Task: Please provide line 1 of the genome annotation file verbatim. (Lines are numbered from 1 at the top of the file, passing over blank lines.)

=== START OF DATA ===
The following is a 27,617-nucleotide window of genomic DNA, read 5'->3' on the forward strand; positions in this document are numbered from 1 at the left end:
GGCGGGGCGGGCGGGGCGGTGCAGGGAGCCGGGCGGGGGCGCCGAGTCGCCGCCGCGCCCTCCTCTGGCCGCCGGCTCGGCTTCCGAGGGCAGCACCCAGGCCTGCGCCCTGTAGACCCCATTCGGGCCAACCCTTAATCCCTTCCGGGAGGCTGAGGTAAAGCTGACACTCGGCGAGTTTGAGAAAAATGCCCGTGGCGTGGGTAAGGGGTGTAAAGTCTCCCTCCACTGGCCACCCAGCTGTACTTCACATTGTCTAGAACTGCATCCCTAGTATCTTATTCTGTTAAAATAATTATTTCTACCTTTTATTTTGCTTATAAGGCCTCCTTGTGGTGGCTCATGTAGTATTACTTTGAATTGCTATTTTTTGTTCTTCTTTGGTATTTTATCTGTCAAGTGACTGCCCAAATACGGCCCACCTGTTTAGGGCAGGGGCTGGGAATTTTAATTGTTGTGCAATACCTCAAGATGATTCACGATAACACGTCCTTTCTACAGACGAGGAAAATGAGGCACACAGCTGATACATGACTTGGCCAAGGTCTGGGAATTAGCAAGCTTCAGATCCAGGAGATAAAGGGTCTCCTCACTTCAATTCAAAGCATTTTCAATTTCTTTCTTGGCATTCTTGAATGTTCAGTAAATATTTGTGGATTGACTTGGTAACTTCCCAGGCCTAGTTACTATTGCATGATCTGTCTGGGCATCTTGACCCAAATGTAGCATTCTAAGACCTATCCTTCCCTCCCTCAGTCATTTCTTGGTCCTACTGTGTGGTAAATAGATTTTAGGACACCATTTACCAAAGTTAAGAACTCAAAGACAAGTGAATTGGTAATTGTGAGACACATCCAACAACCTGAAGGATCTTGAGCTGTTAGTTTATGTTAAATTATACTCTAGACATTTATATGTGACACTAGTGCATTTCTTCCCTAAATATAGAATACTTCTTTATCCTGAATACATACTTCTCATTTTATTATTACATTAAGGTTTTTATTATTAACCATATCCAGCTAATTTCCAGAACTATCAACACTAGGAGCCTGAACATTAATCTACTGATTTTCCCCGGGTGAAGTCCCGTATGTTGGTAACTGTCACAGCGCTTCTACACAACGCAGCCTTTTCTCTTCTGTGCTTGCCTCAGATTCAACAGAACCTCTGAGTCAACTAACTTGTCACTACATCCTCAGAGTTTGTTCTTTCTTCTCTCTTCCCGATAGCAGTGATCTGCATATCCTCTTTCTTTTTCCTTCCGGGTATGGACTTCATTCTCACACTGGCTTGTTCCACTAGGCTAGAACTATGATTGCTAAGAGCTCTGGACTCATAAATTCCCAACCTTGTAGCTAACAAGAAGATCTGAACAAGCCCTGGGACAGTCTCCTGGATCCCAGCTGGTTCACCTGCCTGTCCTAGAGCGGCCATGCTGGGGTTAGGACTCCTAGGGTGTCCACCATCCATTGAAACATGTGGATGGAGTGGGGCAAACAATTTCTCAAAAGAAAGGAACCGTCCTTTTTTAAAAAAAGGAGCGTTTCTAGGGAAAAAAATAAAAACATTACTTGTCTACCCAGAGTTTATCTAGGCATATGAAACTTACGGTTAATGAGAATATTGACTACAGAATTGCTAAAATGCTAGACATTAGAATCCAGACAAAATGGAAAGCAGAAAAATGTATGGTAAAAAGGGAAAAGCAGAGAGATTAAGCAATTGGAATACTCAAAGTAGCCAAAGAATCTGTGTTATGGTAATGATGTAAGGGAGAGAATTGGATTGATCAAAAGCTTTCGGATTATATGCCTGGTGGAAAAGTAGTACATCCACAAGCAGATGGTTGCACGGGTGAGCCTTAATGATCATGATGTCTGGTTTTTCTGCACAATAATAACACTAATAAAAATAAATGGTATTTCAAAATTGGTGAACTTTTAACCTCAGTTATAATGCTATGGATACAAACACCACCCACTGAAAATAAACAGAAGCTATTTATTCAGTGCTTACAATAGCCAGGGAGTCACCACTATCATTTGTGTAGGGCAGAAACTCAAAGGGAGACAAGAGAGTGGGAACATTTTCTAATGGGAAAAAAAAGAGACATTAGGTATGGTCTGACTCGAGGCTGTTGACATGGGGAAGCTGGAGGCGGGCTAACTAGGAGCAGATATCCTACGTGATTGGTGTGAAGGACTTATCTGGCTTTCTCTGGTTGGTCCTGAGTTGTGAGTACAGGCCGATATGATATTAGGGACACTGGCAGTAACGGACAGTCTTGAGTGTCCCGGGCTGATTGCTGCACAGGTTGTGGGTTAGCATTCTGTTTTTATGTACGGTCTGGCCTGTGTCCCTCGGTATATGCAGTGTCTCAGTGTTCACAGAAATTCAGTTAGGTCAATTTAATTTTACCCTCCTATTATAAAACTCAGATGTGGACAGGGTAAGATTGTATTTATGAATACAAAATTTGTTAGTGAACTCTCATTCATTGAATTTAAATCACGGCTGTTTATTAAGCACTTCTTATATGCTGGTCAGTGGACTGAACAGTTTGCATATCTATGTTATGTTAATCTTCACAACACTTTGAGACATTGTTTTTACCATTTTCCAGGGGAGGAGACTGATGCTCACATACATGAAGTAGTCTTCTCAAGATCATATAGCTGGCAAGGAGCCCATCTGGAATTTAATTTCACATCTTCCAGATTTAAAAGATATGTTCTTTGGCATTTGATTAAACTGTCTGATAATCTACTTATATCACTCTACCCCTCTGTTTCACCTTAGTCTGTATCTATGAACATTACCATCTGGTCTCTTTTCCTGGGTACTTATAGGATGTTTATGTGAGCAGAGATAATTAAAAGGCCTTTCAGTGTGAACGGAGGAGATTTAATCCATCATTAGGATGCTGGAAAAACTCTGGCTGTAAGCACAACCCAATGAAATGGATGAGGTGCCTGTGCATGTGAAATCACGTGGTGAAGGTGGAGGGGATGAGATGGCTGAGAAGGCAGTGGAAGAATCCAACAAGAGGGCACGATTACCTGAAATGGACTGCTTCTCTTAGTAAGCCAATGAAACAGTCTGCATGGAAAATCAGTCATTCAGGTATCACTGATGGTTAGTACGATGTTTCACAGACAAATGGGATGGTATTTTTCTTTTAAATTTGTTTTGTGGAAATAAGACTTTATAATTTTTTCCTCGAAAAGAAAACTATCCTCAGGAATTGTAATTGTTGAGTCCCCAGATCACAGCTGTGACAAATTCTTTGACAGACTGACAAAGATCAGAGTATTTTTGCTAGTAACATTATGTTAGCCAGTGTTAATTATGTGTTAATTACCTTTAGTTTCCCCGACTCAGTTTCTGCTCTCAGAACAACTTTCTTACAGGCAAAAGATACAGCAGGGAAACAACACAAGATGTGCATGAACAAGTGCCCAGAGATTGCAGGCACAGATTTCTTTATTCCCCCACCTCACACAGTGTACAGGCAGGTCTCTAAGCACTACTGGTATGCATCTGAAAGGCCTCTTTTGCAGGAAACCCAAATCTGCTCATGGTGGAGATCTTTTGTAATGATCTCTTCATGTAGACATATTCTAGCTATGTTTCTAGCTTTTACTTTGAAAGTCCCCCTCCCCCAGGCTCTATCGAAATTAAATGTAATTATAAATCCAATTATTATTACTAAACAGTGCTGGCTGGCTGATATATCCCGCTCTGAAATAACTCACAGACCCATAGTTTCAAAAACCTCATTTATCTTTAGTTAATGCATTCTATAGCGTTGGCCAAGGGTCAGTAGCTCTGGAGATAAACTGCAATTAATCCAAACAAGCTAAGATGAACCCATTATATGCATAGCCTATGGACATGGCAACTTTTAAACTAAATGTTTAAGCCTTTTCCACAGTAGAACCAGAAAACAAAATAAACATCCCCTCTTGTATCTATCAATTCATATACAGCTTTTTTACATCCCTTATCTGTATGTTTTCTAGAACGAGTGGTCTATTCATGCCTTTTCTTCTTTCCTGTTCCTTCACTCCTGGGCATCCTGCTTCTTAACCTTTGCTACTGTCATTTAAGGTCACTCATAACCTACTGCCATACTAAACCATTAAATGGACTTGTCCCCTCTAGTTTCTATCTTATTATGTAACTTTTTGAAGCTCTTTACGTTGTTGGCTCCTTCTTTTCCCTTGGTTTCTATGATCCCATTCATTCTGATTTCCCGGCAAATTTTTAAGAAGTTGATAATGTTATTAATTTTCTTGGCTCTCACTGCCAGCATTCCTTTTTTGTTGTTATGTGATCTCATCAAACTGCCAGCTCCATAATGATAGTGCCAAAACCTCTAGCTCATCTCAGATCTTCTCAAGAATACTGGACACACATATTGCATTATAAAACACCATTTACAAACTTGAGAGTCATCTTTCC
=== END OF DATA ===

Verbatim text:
The following is a 27,617-nucleotide window of genomic DNA, read 5'->3' on the forward strand; positions in this document are numbered from 1 at the left end: